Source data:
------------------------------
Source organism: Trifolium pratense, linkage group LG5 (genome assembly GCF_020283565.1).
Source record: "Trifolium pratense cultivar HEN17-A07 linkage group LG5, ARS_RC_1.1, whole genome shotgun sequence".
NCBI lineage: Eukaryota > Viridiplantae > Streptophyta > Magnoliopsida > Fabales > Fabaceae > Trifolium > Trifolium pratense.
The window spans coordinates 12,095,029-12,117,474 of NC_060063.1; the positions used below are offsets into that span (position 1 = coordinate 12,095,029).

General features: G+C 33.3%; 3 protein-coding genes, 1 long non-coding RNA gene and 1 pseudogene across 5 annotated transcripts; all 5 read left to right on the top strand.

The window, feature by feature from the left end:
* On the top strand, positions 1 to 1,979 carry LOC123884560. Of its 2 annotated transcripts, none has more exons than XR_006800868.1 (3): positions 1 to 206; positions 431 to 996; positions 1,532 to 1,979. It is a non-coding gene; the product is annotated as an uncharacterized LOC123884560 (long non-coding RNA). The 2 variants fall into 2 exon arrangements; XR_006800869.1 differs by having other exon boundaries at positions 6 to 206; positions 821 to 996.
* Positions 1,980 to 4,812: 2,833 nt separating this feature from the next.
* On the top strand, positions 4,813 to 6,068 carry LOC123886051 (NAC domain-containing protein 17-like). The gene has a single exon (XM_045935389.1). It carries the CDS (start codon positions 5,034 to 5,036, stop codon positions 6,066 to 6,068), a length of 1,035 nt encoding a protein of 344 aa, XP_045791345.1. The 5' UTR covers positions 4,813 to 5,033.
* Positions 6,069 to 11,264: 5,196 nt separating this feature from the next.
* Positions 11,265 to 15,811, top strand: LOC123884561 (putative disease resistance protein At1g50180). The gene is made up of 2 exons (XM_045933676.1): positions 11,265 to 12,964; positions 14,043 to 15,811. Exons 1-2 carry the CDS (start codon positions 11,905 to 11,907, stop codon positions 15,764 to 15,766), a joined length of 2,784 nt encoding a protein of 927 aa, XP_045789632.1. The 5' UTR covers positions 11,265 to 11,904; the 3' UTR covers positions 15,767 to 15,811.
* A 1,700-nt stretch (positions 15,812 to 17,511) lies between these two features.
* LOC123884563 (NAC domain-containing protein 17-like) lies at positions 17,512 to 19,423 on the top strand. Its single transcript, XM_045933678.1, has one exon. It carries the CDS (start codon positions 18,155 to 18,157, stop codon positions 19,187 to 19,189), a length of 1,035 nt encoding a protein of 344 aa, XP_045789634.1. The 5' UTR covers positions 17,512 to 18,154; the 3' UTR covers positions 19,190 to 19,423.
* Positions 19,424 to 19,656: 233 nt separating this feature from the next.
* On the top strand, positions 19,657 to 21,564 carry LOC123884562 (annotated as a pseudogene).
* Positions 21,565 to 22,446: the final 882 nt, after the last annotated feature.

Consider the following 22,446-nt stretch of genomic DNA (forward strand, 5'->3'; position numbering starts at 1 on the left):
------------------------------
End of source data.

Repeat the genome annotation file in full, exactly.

Source organism: Trifolium pratense, linkage group LG5 (genome assembly GCF_020283565.1).
Source record: "Trifolium pratense cultivar HEN17-A07 linkage group LG5, ARS_RC_1.1, whole genome shotgun sequence".
NCBI lineage: Eukaryota > Viridiplantae > Streptophyta > Magnoliopsida > Fabales > Fabaceae > Trifolium > Trifolium pratense.
The window spans coordinates 12,095,029-12,117,474 of NC_060063.1; the positions used below are offsets into that span (position 1 = coordinate 12,095,029).

General features: G+C 33.3%; 3 protein-coding genes, 1 long non-coding RNA gene and 1 pseudogene across 5 annotated transcripts; all 5 read left to right on the top strand.

The window, feature by feature from the left end:
* On the top strand, positions 1 to 1,979 carry LOC123884560. Of its 2 annotated transcripts, none has more exons than XR_006800868.1 (3): positions 1 to 206; positions 431 to 996; positions 1,532 to 1,979. It is a non-coding gene; the product is annotated as an uncharacterized LOC123884560 (long non-coding RNA). The 2 variants fall into 2 exon arrangements; XR_006800869.1 differs by having other exon boundaries at positions 6 to 206; positions 821 to 996.
* Positions 1,980 to 4,812: 2,833 nt separating this feature from the next.
* On the top strand, positions 4,813 to 6,068 carry LOC123886051 (NAC domain-containing protein 17-like). The gene has a single exon (XM_045935389.1). It carries the CDS (start codon positions 5,034 to 5,036, stop codon positions 6,066 to 6,068), a length of 1,035 nt encoding a protein of 344 aa, XP_045791345.1. The 5' UTR covers positions 4,813 to 5,033.
* Positions 6,069 to 11,264: 5,196 nt separating this feature from the next.
* Positions 11,265 to 15,811, top strand: LOC123884561 (putative disease resistance protein At1g50180). The gene is made up of 2 exons (XM_045933676.1): positions 11,265 to 12,964; positions 14,043 to 15,811. Exons 1-2 carry the CDS (start codon positions 11,905 to 11,907, stop codon positions 15,764 to 15,766), a joined length of 2,784 nt encoding a protein of 927 aa, XP_045789632.1. The 5' UTR covers positions 11,265 to 11,904; the 3' UTR covers positions 15,767 to 15,811.
* A 1,700-nt stretch (positions 15,812 to 17,511) lies between these two features.
* LOC123884563 (NAC domain-containing protein 17-like) lies at positions 17,512 to 19,423 on the top strand. Its single transcript, XM_045933678.1, has one exon. It carries the CDS (start codon positions 18,155 to 18,157, stop codon positions 19,187 to 19,189), a length of 1,035 nt encoding a protein of 344 aa, XP_045789634.1. The 5' UTR covers positions 17,512 to 18,154; the 3' UTR covers positions 19,190 to 19,423.
* Positions 19,424 to 19,656: 233 nt separating this feature from the next.
* On the top strand, positions 19,657 to 21,564 carry LOC123884562 (annotated as a pseudogene).
* Positions 21,565 to 22,446: the final 882 nt, after the last annotated feature.

Consider the following 22,446-nt stretch of genomic DNA (forward strand, 5'->3'; position numbering starts at 1 on the left):